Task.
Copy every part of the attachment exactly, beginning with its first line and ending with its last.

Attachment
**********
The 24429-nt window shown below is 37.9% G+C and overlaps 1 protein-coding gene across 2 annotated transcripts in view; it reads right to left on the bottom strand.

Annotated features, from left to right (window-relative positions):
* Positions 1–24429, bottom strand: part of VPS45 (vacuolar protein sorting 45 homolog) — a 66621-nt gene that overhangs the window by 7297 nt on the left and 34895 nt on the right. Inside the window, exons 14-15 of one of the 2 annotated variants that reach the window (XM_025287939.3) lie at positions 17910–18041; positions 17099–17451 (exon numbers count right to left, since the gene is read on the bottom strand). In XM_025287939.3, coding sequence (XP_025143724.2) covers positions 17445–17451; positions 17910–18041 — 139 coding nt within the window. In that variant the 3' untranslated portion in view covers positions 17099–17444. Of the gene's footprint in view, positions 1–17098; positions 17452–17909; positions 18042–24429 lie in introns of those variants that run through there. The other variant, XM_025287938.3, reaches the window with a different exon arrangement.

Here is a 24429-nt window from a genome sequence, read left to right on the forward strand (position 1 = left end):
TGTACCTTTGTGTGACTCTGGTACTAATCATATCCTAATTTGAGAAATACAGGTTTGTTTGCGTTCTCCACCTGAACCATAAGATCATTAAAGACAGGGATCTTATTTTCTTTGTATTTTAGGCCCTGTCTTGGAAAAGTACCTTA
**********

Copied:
The 24429-nt window shown below is 37.9% G+C and overlaps 1 protein-coding gene across 2 annotated transcripts in view; it reads right to left on the bottom strand.

Annotated features, from left to right (window-relative positions):
* Positions 1–24429, bottom strand: part of VPS45 (vacuolar protein sorting 45 homolog) — a 66621-nt gene that overhangs the window by 7297 nt on the left and 34895 nt on the right. Inside the window, exons 14-15 of one of the 2 annotated variants that reach the window (XM_025287939.3) lie at positions 17910–18041; positions 17099–17451 (exon numbers count right to left, since the gene is read on the bottom strand). In XM_025287939.3, coding sequence (XP_025143724.2) covers positions 17445–17451; positions 17910–18041 — 139 coding nt within the window. In that variant the 3' untranslated portion in view covers positions 17099–17444. Of the gene's footprint in view, positions 1–17098; positions 17452–17909; positions 18042–24429 lie in introns of those variants that run through there. The other variant, XM_025287938.3, reaches the window with a different exon arrangement.

Here is a 24429-nt window from a genome sequence, read left to right on the forward strand (position 1 = left end):
TGTACCTTTGTGTGACTCTGGTACTAATCATATCCTAATTTGAGAAATACAGGTTTGTTTGCGTTCTCCACCTGAACCATAAGATCATTAAAGACAGGGATCTTATTTTCTTTGTATTTTAGGCCCTGTCTTGGAAAAGTACCTTA